University of Roehampton
Area of Study
Creative Writing, Literature
Taught In English
Course Level Recommendations
ISA offers course level recommendations in an effort to facilitate the determination of course levels by credential evaluators.We advice each institution to have their own credentials evaluator make the final decision regrading course levels.
UK Credits10 - 20
Recommended U.S. Semester Credits3 - 5
Recommended U.S. Quarter Units4.5 - 7.5
Hours & Credits
London is an extraordinary city, in which history, culture, and desire collide. It is a city of stories as no other, and has inspired brilliant writing for hundreds of years. This module aims to enable students to situate their writing about London in relation to key texts that have shaped the way we think about and experience London. Each session addresses a specific topic, with one key text at the focus of analysis, discussion and creative assignments and outings.
Students who successfully complete this module will have:
- developed advanced proficiencies in reading and writing skills
- shown a willingness to engage with complex texts and attained the ability to grasp the critical and theoretical frameworks within which they are situated
- understood how more complex literary forms have developed historically and appreciated their relevance to cultural life
- explored the potentiality of these forms in their own creative writing
- develop links between creative and critical texts and their own practice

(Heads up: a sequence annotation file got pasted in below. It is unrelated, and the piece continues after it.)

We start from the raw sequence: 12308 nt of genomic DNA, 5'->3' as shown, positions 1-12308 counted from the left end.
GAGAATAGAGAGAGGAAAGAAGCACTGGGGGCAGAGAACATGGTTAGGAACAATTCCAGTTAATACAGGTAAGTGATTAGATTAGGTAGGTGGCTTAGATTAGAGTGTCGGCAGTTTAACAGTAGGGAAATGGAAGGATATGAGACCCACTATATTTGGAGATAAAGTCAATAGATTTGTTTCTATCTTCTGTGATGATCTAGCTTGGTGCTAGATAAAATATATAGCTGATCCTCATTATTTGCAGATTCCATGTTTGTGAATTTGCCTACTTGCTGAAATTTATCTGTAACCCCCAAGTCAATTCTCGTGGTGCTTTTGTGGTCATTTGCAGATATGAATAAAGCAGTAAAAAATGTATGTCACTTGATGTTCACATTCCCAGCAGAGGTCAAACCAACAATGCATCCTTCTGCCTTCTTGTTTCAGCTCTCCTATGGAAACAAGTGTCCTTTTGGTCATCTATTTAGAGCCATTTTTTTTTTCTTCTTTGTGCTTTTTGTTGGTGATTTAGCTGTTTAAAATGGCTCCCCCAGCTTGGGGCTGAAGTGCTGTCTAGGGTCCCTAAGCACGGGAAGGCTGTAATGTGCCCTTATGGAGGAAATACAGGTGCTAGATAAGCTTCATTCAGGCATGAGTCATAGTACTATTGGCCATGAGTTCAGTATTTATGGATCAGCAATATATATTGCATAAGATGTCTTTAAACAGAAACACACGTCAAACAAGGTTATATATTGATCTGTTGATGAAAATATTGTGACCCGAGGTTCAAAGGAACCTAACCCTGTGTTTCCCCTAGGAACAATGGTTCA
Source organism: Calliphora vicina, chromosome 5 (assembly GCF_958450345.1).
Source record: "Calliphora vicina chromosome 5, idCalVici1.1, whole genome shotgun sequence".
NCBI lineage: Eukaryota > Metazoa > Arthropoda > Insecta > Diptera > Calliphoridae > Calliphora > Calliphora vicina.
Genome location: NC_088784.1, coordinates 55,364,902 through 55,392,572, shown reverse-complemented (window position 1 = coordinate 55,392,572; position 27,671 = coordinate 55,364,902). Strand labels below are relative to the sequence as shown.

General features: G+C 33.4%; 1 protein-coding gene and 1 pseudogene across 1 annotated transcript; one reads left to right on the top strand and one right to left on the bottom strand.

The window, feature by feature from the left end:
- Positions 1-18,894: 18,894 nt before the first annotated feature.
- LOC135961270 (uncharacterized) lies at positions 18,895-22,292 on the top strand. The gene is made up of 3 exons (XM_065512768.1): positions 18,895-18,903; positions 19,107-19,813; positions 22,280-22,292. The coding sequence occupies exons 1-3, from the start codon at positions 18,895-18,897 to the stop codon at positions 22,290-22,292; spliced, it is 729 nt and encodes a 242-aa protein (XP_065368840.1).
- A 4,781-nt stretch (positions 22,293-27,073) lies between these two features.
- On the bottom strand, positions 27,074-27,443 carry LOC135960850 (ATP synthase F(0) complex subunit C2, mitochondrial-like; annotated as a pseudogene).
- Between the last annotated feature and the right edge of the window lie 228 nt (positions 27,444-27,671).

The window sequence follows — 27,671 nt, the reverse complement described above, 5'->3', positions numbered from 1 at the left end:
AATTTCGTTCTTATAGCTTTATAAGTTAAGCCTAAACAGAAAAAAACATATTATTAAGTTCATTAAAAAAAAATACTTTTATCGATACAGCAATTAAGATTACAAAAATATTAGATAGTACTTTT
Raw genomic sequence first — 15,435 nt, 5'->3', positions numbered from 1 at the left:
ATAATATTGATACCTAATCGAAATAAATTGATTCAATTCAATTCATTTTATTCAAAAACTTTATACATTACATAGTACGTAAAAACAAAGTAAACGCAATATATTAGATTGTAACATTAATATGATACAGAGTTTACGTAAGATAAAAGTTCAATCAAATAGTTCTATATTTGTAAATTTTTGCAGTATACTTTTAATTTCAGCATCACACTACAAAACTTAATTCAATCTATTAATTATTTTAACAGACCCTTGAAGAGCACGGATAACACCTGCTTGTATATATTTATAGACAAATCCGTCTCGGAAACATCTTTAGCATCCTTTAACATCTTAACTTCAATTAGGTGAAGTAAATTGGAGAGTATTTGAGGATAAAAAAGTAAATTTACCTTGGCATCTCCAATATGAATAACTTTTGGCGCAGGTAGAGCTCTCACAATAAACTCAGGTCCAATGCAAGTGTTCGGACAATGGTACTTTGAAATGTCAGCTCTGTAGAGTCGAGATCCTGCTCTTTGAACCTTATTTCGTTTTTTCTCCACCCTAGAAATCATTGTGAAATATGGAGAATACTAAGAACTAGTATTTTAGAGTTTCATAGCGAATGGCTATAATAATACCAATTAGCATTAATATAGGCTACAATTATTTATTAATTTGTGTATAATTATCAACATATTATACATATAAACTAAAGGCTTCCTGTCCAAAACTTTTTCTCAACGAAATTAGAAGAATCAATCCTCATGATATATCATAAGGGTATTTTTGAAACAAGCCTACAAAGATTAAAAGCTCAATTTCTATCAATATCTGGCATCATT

- Explore the relationship between the physical and historical city of London, and its literary construction.
The module will allow students to engage with a wide range of fiction and non-fiction exploring the literary representation of London. Material will be approached thematically, with classic and contemporary texts paired to engage with the changing perceptions and representations of the city. Several related outings will enable students to compare the written and fictional accounts of London with their own experience of the city, and set up a productive dialogue between the two
Teaching and Learning Methods
The module relies upon a combination of tutor-led seminars, student-led group work, and individual tutorials. Tutor-led seminars are to introduce key texts and issues and to offer opportunities for informally structured discussion, student-led group work offers opportunities for peer evaluation and discussion of work, and individual tutorials allow students to discuss ideas for written work and to receive feedback on their progress. The module will also feature guided walking tours through specific areas of London which are featured in the course material, to allow students to engage more multi-modally with course content and the achievement of the module leaning goals.
Assessment is by:
• a portfolio of exercises and written work comprising not more than 2,000 words of writing (70%)
• a ten minute presentation of the relationship between their work and its creative and critical contexts,
• 1,500 word critical self-analysis of the written work (30%)
INDICATIVE BIBLIOGRAPHY −
Hidden London: An Annotated Reading List.
Ali, Monica (2004) Brick Lane London: Black Swan With its gritty Tower Hamlets setting, this sharply observed contemporary novel about the life of an Asian immigrant girl deals cogently with issues of love, cultural difference and the human spirit.
Defoe, Daniel (1722, 1970) A Journal of the Plague Year London: Penguin The novel is a fictionalised account of one man's experiences of the year 1665, in which the Great Plague struck the city of London.
Doyle, Arthur Conan, A Study in Scarlet (1887, 2001) London: Penguin The first novel by Arthur Conan Doyle to feature his infamous detective Sherlock Holmes. Follow Holmes and his sidekick Watson over the river to South London to solve the gruesome murder of an American in Brixton..